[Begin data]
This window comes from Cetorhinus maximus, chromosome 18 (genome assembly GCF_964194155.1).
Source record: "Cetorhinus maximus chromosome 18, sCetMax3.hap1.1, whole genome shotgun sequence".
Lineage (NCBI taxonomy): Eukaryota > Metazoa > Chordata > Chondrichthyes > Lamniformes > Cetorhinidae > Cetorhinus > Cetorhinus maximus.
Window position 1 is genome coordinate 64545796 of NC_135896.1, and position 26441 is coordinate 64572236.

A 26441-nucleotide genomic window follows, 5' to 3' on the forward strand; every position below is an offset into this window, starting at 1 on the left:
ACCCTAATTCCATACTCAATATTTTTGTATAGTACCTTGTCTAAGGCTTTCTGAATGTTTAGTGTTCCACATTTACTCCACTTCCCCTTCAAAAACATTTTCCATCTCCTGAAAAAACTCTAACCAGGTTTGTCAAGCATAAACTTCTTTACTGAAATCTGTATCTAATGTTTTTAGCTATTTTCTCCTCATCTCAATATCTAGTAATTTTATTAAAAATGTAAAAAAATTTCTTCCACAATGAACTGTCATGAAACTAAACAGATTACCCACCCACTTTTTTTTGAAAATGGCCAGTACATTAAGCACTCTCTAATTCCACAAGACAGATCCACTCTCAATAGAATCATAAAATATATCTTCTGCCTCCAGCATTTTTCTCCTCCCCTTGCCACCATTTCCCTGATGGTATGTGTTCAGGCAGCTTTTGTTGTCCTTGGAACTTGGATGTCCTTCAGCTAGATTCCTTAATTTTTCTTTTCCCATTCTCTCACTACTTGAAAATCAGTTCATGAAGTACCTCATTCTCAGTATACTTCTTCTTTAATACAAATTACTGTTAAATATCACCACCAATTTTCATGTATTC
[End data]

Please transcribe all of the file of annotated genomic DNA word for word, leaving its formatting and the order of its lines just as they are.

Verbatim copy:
This window comes from Cetorhinus maximus, chromosome 18 (genome assembly GCF_964194155.1).
Source record: "Cetorhinus maximus chromosome 18, sCetMax3.hap1.1, whole genome shotgun sequence".
Lineage (NCBI taxonomy): Eukaryota > Metazoa > Chordata > Chondrichthyes > Lamniformes > Cetorhinidae > Cetorhinus > Cetorhinus maximus.
Window position 1 is genome coordinate 64545796 of NC_135896.1, and position 26441 is coordinate 64572236.

A 26441-nucleotide genomic window follows, 5' to 3' on the forward strand; every position below is an offset into this window, starting at 1 on the left:
ACCCTAATTCCATACTCAATATTTTTGTATAGTACCTTGTCTAAGGCTTTCTGAATGTTTAGTGTTCCACATTTACTCCACTTCCCCTTCAAAAACATTTTCCATCTCCTGAAAAAACTCTAACCAGGTTTGTCAAGCATAAACTTCTTTACTGAAATCTGTATCTAATGTTTTTAGCTATTTTCTCCTCATCTCAATATCTAGTAATTTTATTAAAAATGTAAAAAAATTTCTTCCACAATGAACTGTCATGAAACTAAACAGATTACCCACCCACTTTTTTTTGAAAATGGCCAGTACATTAAGCACTCTCTAATTCCACAAGACAGATCCACTCTCAATAGAATCATAAAATATATCTTCTGCCTCCAGCATTTTTCTCCTCCCCTTGCCACCATTTCCCTGATGGTATGTGTTCAGGCAGCTTTTGTTGTCCTTGGAACTTGGATGTCCTTCAGCTAGATTCCTTAATTTTTCTTTTCCCATTCTCTCACTACTTGAAAATCAGTTCATGAAGTACCTCATTCTCAGTATACTTCTTCTTTAATACAAATTACTGTTAAATATCACCACCAATTTTCATGTATTC